Firstly, the TB and Miami teams from the 90’s thru 01 were not “bad”. Tampa won the Shield in the inaugural season behind Lassiter’s insane scoring. They didn’t play ugly soccer, either. Miami won the Shield in their final year under Hudson and they also played a rather pretty version of the game. The interim years for Tampa weren’t great, but they certainly weren’t awful either. Miami’s history wasn’t long enough to really decide on them, four years is just not enough time.

      Secondly, Miami playing 30 miles away may have doomed an already-struggling club in 2001, but FC Dallas has faced the same problem being located in Frisco (35 miles north of their namesake city) for the past 9 seasons. Yes, attendance has struggled during most of that time, but reality has shown that when the on-field product is good, fans turn out.

      Thirdly, the SJ move to Houston and then their resurrection in 2008 was wholly separate from contraction in 2001. Apples and oranges. The reason SJ was moved was because the league was pushing them for a viable stadium plan which was not getting done. Houston offered more with AEG owning them, and so jumped on it. The only reason SJ rose like a phoenix from the ashes was that the fans clamored for their team back. The league made a mistake.

      Fourthly, it’s no secret that soccer’s profile has risen sharply and dramatically over the last decade. The reason the FL-based teams now are doing so well in comparison to the old 90’s era teams can be contributed to the overall profile being raised. And the advent of true, traveling supporter groups at almost all levels of the pyramid helps in galvanizing the fan base in a way that provides for true rivalries. Sure, the Rowdies/Strikers rivalry from the 70’s and 80’s was good, but nothing like it has been lately. And, arguably, Tampa and Orlando may have a more legitimate case for a rivalry than Tampa and Ft Lauderdale do.

      Lastly, why clamor for top flight American soccer in your area when you have the privilege of not only attending live games in your vicinity, but the pleasure of supporting a local club? It’s more than most areas of this country can say. And, if what the NASL says about their quality can be believed, you’re not really missing out on much other than DP-level stars. But, without a salary cap in the NASL, what’s really holding its teams back from acquiring those quality players other than owners’ bank accounts?

      Keep supporting your club wherever you’re at. It matters not if they’re playing in MLS or NASL or USL. It matters that the sport is getting more attention and more coverage.

      • wesbadia - May 2, 2013 at 9:35 AM

        One thing I forgot to mention: Garber has NOT been talking about Miami as much as you may think. He may have mentioned it a couple times, but the majority of his talk has been about NY2 or Orlando. Making it out to be that Miami’s all he talks about is very misleading and very ignorant.

    • vicesquad305 - May 2, 2013 at 9:37 AM

      Wow this is just dumb.

      The Strikers were never a great draw and still aren’t a great draw and they play too far north in Broward. Obviously anyone with a brain can see that Dade county has three times as many soccer fans. You never hear Barcelona and Chelsea announcing that they want to play in Weston or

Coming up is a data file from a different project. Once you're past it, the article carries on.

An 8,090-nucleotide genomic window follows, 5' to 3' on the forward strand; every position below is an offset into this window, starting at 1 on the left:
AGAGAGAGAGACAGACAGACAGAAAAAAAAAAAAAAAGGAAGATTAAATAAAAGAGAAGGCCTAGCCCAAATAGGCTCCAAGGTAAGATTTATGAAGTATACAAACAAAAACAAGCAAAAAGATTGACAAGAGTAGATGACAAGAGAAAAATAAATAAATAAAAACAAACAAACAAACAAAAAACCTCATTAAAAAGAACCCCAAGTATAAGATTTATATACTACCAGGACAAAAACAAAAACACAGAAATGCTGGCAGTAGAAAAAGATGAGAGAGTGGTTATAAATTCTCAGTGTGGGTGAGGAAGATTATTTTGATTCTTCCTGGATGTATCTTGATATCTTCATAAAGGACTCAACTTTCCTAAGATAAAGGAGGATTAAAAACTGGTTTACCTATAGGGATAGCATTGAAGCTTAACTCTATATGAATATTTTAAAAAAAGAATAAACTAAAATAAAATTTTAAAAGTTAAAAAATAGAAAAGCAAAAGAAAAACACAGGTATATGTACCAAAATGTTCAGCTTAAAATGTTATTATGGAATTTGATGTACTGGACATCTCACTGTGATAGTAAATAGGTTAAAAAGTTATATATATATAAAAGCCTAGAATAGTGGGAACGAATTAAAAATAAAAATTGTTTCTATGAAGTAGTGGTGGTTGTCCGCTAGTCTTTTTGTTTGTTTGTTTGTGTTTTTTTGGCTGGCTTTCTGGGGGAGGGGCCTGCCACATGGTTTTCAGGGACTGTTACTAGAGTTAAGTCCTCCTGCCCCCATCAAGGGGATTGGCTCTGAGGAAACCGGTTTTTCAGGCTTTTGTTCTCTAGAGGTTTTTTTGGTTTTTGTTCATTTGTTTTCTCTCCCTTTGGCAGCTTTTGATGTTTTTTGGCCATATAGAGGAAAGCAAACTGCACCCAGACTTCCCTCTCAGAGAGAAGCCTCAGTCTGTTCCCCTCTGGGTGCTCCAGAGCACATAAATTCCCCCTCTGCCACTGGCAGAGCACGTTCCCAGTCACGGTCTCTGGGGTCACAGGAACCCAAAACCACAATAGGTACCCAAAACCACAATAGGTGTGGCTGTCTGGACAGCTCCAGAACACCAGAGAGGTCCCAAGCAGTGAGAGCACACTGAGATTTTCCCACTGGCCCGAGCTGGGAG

But that’s ok you can bring up irrelevant past soccer teams that “failed” from 40 years ago to make your point. But the fact is that true Division 1 soccer with a real operating budget has never been tried in Miami. Not once. Never.

      It has been tried in Broward and has failed each time.

  5. uncleed69 - May 2, 2013 at 2:16 AM

    Beckham alone is a brand. He’ll bring in sponsors, quality players and tons of fans.
    While I agree with drf19’s comments above concerning SunLife Stadium being a terrible place for an MLS team due to it’s size. I disagree with some of his ideas. More so because he works for the Strikers so he is biased and pro Strikers/NASL, so yeah, he wont go to an MLS game because of that.
    As an actual fan, I can tell you that if they bring in quality players, promote and create a great event. People will come no matter what they are called or where the stadium is located. (FIU Stadium could be an option too) Yes, the Strikers have tradition, etc. But with the current D2 players they have, you wont average more than the 4k at the end of the season. What good is it if the owners don’t even bring in quality teams to play friendlies against? What good does it do if people still don’t know the Strikers exist?
    Beckham, will ensure everyone knows his team exists. He’ll be everywhere and give the Strikers, Fusion or whatever he wants to call his team more headlines than the current Strikers could ever dream of.
    MLS knows South Florida is a huge media center (Be in Sports, Univision, Telemundo, Gol TV, etc are all based in South Florida). They want to tap into that. They regret leaving in the first place. A team in Miami would give the media instant access to players and MLS personnel and will give MLS the doors to sell their brand to Latin America and Europe.
    Beckham could put a team in Albuquerque if he wanted to and it would still be successful.

  6. dfstell - May 2, 2013 at 6:01 AM

    I laugh at this whole idea that clubs in Florida somehow count as covering “the southeast”. That would be like plopping one team in San Diego and saying that California is covered……and proceeding to act surprised when the people in Sacramento don’t care about San Diego and just watch EPL instead.

    • talgrath - May 2, 2013 at 3:34 PM

      It is more like a foothold than covering it, a starting point. Most major sports groups in America had their first southern team in Florida and then expanded to other cities nearby.

  7. chadmoon1 - May 3, 2013 at 2:52 PM

    Florida and Atlanta are terrible sports markets. Look at the attendance for even the “big 4” sports. It’s terrible. Even the NFL struggles when Tampa, Jacksonville, and Miami are bad, which is most of the time. Baseball attendance is just awful in Florida.

    Atlanta? Please. They couldn’t even keep a hockey team. All of these places have NASL teams. Let them get a following and earn their way into MLS.